Most breeds of dogs are the way they are because they were bred to do a specific job. Even a seemingly ornamental a breed like the Bichon Frise was bred for a purpose. Those cute little balls of adorableness have been around prior to the 1300s, when they kept sailors company on long voyages and were also used as currency. Poodles were likewise not bred just for aesthetics, but to retrieve fallen game for hunters. Bullmastiffs were used as guard dogs on estates, intimidating poachers and keeping them detained until law enforcement arrived.
But these days, the classic dog breeds don’t often serve their original purposes. Instead, they have modern jobs. Here are a few examples of the jobs dogs do in our era.
Member of the Armed Forces
Yes, dogs can belong to the military. Canines have served alongside US soldiers in every war in the history of the nation, but were not officially recognized for their efforts until the Second World War.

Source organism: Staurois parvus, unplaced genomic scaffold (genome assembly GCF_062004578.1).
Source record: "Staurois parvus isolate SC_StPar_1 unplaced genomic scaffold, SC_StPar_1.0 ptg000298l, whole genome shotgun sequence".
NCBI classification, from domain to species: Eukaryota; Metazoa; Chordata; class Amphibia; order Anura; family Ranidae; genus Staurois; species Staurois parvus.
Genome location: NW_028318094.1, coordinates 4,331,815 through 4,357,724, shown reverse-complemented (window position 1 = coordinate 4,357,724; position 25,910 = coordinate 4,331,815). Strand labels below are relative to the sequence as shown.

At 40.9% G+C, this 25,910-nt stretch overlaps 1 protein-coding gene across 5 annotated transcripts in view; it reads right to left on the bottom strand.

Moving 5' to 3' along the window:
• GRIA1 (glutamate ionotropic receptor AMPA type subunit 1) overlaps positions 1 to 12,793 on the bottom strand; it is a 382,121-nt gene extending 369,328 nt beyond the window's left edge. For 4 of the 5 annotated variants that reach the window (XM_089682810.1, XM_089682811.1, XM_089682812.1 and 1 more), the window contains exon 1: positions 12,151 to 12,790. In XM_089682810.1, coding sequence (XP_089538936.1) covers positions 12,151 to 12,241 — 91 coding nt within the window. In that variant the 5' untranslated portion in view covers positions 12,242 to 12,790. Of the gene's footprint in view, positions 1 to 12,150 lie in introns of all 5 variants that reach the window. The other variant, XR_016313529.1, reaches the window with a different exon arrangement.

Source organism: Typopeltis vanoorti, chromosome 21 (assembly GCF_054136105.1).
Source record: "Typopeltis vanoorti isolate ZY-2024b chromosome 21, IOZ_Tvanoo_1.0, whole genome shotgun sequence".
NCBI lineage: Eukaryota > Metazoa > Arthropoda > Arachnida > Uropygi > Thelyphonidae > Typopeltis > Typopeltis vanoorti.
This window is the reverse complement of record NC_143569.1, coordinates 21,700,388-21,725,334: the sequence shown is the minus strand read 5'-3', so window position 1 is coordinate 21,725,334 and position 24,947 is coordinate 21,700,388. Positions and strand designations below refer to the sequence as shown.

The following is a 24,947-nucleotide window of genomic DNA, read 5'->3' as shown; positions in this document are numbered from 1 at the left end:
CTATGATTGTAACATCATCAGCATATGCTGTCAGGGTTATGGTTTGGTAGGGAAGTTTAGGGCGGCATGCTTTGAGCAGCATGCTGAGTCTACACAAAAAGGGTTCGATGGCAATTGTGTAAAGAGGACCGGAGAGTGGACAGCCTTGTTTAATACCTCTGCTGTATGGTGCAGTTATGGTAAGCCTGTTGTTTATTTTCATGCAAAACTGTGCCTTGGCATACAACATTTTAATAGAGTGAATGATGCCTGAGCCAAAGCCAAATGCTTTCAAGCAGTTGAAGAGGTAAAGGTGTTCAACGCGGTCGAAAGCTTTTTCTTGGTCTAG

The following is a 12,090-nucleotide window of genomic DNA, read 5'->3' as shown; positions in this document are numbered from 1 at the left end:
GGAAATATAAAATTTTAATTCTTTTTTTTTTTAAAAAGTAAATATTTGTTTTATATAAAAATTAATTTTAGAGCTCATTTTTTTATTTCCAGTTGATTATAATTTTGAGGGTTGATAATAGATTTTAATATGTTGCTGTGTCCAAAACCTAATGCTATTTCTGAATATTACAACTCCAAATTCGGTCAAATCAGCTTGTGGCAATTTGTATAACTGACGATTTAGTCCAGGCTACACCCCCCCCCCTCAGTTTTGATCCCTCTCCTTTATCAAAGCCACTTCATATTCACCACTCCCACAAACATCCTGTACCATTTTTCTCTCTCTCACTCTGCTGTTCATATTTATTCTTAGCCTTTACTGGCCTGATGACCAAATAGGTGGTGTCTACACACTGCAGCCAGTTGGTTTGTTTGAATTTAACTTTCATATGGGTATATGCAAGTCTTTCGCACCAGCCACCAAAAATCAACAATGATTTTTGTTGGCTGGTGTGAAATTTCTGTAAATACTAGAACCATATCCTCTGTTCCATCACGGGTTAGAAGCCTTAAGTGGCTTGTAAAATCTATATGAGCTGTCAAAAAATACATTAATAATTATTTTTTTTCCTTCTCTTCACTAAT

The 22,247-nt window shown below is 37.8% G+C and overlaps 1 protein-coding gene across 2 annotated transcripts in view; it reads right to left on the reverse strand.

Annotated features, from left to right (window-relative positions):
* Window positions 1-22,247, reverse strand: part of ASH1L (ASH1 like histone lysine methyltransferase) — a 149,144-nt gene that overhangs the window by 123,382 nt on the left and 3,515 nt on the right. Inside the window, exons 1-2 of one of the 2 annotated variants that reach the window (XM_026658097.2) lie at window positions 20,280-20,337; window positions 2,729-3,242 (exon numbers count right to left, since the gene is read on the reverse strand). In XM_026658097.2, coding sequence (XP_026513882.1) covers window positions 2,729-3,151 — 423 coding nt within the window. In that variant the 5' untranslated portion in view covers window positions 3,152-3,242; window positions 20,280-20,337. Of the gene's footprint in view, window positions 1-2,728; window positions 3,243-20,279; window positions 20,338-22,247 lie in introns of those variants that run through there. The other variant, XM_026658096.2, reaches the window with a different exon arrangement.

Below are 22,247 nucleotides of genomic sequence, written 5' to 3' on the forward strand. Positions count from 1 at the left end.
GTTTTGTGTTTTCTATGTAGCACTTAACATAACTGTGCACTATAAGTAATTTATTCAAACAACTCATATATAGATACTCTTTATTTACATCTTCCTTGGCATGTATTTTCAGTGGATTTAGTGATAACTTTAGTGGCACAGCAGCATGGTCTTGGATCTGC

Dogs are trained to detect drugs, weapons, and bombs. They may also be trained to track and attack military opponents. Currently, there are about 2500 dogs serving in the military, with 700 serving overseas. Labrador Retrievers work well as military dogs, as do German Shepherds and Belgian Malinois. And just like human soldiers, dogs can get PTSD after traumatic experiences.
Thousands of pups are employed as guide dogs. Canines were first used to help blind or injured people after the First World War, when many soldiers returned home with physical disabilities.
Labradors, Golden Retrievers, and German Shepherds are commonly used as guide dogs.
Have you ever come home in a bad mood only to have your puppy dog turn it all around? This is a common phenomenon, so common that many dogs are employed as therapy dogs. They may be taken to hospitals, nursing homes, classrooms, or anywhere else where people might appreciate some warm fuzzy friends.
Some dogs are employed in Hollywood. But acting doesn’t come naturally to them – they go through rigorous training to become actors.
The hardiest breeds, with thick coats to withstand cold and snow and ice, may work as sled dogs. It takes discipline, teamwork and lots of training for a team of dogs to pull a sled over long distances in harsh conditions. And sled dogs don’t just exist for fun. Sure, there are competitive races they participate in, but for some remote communities, sled dogs provide a vital mode of transportation.